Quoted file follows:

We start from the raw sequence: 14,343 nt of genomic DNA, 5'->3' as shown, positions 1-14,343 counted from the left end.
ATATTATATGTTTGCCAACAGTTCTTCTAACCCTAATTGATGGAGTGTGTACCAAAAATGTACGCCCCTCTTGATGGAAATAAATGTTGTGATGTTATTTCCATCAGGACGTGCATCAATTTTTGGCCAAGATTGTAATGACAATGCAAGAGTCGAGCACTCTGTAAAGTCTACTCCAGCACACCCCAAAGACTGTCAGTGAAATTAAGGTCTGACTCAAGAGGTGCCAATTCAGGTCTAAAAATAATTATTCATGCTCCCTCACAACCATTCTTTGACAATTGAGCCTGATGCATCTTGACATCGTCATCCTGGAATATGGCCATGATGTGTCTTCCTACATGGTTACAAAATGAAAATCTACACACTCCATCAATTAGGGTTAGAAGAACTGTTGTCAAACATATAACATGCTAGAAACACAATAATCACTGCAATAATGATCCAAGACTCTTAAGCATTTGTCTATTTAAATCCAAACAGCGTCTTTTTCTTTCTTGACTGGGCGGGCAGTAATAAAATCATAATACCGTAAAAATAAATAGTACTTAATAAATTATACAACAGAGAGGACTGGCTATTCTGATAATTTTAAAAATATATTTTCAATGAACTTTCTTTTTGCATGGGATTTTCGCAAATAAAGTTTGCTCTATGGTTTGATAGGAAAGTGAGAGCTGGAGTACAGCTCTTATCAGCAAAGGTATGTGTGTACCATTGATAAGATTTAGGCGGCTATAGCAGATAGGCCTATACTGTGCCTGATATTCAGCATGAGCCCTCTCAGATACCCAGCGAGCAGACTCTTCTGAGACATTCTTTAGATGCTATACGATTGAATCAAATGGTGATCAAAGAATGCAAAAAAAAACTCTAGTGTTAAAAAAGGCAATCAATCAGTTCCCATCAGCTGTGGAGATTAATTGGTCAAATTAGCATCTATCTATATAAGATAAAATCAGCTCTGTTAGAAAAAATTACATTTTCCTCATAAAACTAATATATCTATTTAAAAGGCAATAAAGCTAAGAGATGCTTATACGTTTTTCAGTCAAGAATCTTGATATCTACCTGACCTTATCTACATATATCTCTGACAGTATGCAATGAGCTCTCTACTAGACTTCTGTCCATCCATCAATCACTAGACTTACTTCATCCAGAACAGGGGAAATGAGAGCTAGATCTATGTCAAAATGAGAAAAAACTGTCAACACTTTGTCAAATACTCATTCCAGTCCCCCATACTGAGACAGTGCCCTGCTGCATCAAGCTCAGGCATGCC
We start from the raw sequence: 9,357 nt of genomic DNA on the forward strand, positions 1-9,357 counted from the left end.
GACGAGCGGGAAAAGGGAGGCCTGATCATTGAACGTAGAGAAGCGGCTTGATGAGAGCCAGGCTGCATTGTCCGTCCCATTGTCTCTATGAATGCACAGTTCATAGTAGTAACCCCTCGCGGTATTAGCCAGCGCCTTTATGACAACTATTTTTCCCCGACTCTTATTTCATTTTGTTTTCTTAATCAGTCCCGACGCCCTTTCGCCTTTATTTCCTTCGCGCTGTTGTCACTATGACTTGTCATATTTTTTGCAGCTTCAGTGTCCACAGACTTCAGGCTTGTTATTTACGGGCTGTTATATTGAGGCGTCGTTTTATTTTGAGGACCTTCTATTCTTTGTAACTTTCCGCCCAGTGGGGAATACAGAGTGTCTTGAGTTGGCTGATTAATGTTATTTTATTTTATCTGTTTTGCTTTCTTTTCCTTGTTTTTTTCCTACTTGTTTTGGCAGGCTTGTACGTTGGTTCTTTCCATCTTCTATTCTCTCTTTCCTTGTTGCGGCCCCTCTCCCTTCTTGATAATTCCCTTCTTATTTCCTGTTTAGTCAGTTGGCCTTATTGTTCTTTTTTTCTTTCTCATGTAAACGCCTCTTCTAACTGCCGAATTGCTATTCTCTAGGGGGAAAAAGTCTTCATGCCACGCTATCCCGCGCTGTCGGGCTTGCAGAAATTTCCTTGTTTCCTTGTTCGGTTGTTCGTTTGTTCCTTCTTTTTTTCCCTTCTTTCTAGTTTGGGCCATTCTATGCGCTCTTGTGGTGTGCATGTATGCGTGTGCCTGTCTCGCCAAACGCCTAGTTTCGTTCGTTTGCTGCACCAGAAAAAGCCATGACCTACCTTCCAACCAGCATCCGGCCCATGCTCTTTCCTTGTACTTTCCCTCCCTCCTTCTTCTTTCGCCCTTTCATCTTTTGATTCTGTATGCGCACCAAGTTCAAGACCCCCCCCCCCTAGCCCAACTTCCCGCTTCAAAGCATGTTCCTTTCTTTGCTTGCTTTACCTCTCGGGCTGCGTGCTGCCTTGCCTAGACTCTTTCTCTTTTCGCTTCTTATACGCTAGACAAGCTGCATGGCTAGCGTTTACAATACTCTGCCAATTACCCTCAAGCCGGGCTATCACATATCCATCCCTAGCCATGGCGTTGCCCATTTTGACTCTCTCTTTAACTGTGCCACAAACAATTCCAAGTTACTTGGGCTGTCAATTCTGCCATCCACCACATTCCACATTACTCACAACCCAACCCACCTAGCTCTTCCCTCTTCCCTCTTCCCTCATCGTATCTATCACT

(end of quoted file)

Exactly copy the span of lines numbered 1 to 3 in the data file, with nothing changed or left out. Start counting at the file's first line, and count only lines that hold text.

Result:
We start from the raw sequence: 14,343 nt of genomic DNA, 5'->3' as shown, positions 1-14,343 counted from the left end.
ATATTATATGTTTGCCAACAGTTCTTCTAACCCTAATTGATGGAGTGTGTACCAAAAATGTACGCCCCTCTTGATGGAAATAAATGTTGTGATGTTATTTCCATCAGGACGTGCATCAATTTTTGGCCAAGATTGTAATGACAATGCAAGAGTCGAGCACTCTGTAAAGTCTACTCCAGCACACCCCAAAGACTGTCAGTGAAATTAAGGTCTGACTCAAGAGGTGCCAATTCAGGTCTAAAAATAATTATTCATGCTCCCTCACAACCATTCTTTGACAATTGAGCCTGATGCATCTTGACATCGTCATCCTGGAATATGGCCATGATGTGTCTTCCTACATGGTTACAAAATGAAAATCTACACACTCCATCAATTAGGGTTAGAAGAACTGTTGTCAAACATATAACATGCTAGAAACACAATAATCACTGCAATAATGATCCAAGACTCTTAAGCATTTGTCTATTTAAATCCAAACAGCGTCTTTTTCTTTCTTGACTGGGCGGGCAGTAATAAAATCATAATACCGTAAAAATAAATAGTACTTAATAAATTATACAACAGAGAGGACTGGCTATTCTGATAATTTTAAAAATATATTTTCAATGAACTTTCTTTTTGCATGGGATTTTCGCAAATAAAGTTTGCTCTATGGTTTGATAGGAAAGTGAGAGCTGGAGTACAGCTCTTATCAGCAAAGGTATGTGTGTACCATTGATAAGATTTAGGCGGCTATAGCAGATAGGCCTATACTGTGCCTGATATTCAGCATGAGCCCTCTCAGATACCCAGCGAGCAGACTCTTCTGAGACATTCTTTAGATGCTATACGATTGAATCAAATGGTGATCAAAGAATGCAAAAAAAAACTCTAGTGTTAAAAAAGGCAATCAATCAGTTCCCATCAGCTGTGGAGATTAATTGGTCAAATTAGCATCTATCTATATAAGATAAAATCAGCTCTGTTAGAAAAAATTACATTTTCCTCATAAAACTAATATATCTATTTAAAAGGCAATAAAGCTAAGAGATGCTTATACGTTTTTCAGTCAAGAATCTTGATATCTACCTGACCTTATCTACATATATCTCTGACAGTATGCAATGAGCTCTCTACTAGACTTCTGTCCATCCATCAATCACTAGACTTACTTCATCCAGAACAGGGGAAATGAGAGCTAGATCTATGTCAAAATGAGAAAAAACTGTCAACACTTTGTCAAATACTCATTCCAGTCCCCCATACTGAGACAGTGCCCTGCTGCATCAAGCTCAGGCATGCC
We start from the raw sequence: 9,357 nt of genomic DNA on the forward strand, positions 1-9,357 counted from the left end.